Cooking twine, also known as kitchen twine or butcher's twine, is a kitchen accessory that has many different applications. When a recipe calls for tying anything as part of the process, cooking twine is the tool to use. Following certain tips and techniques enables you to make the best use of cooking twine in your kitchen.
Since your cooking twine is going to be heated in most instances, it is wise to use twine that is made of natural materials. Look for a cotton-based twine that is free of any plastic coatings. Plastic on the outside of your twine may melt in the heat of your oven and possibly enter your food. Look for cotton kitchen twine at a kitchen supply store or ask your butcher what type he uses.
Different cuts of beef require different methods of tying to accommodate their various shapes and sizes. For a standing rib roast, for example, tie pieces of cooking twine around the roast so that the twine runs between the spaces of each rib bone; the roast will hold its shape after the twine is removed prior to serving. When cooking beef tenderloin, the narrow end should be tucked under the main part so that the roast's diameter is consistent down its length, ensuring that it will cook evenly. Tie pieces of twine around the tenderloin at 1 ½- to 2-inch intervals. Use basic knots when tying beef; you only need to ensure that the twine is secure.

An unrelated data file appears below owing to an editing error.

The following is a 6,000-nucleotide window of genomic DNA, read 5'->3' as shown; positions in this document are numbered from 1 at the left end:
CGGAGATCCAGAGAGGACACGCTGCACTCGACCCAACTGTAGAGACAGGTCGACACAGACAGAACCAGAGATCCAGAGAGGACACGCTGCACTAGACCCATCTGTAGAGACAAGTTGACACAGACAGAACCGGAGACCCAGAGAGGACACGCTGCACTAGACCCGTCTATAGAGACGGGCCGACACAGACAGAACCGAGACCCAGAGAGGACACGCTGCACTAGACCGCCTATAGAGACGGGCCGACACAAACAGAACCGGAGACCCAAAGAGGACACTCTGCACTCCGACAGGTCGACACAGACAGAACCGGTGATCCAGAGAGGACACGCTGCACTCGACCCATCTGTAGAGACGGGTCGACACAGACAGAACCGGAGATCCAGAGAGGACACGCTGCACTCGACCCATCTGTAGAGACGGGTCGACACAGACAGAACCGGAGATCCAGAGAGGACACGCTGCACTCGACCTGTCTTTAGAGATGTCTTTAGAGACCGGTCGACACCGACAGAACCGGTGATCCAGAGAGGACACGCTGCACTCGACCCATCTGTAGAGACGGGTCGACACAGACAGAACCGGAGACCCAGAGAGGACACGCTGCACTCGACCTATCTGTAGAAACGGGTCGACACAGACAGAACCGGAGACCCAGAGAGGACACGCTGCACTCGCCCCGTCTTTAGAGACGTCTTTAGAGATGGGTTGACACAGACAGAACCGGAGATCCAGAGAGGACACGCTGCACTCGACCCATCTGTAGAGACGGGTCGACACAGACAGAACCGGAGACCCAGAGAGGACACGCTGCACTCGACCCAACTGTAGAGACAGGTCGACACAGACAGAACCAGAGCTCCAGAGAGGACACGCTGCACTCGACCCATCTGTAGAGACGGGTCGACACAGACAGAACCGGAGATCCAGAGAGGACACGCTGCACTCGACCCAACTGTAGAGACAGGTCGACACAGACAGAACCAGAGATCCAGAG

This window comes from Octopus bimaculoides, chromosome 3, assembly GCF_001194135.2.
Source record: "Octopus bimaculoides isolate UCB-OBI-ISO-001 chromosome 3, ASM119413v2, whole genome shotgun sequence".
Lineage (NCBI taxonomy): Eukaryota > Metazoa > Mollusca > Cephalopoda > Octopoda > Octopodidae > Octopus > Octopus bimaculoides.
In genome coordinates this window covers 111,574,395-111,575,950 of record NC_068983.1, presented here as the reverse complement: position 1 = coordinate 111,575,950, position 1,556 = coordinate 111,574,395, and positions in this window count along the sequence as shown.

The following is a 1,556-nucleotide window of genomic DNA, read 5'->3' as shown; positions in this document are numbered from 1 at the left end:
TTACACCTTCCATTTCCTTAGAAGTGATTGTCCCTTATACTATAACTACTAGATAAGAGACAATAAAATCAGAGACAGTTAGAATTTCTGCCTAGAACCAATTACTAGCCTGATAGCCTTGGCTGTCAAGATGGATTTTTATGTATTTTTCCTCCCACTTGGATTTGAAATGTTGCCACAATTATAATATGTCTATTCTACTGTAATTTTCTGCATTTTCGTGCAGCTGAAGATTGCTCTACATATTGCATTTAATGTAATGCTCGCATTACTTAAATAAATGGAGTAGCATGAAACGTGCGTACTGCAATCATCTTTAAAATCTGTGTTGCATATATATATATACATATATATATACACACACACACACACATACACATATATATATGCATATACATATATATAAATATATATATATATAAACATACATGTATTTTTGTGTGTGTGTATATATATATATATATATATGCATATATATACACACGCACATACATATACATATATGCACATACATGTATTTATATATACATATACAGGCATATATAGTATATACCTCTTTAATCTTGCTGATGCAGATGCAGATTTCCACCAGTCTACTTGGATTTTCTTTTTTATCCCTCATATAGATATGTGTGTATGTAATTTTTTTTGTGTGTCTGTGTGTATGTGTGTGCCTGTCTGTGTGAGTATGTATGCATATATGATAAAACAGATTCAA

Trussing Chicken or Turkey
Trussing chicken or turkey is another common cooking use for cooking twine. For stuffed birds, trussing helps to keep the stuffing inside; trussing also maintains the shape of the bird, whether it is stuffed or not. Some trussing tips include pulling the neck skin of an unstuffed bird over the cavity opening before tying it shut, tying the wings close to the body, and crossing the ends of the drumsticks over one another and tying them together before the bird is placed in the oven. Some people like to use a trussing needle to thread the twine through the flesh, wings and drumsticks to tie the bird securely.
Aside from tying up meats to help keep their shape, cooking twine is effective for holding ingredients together that you want to fish out of a dish before serving. A primary example is a "bouquet garni," or a small bundle of fresh herbs. The herbs are tied together in a sack of cheesecloth with the twine and added to a soup or stew for flavor, then removed before serving. Additionally, tying meats that you butterfly and stuff, like pork tenderloin, with pieces of cooking twine help keep them together in a neat package when cooking.
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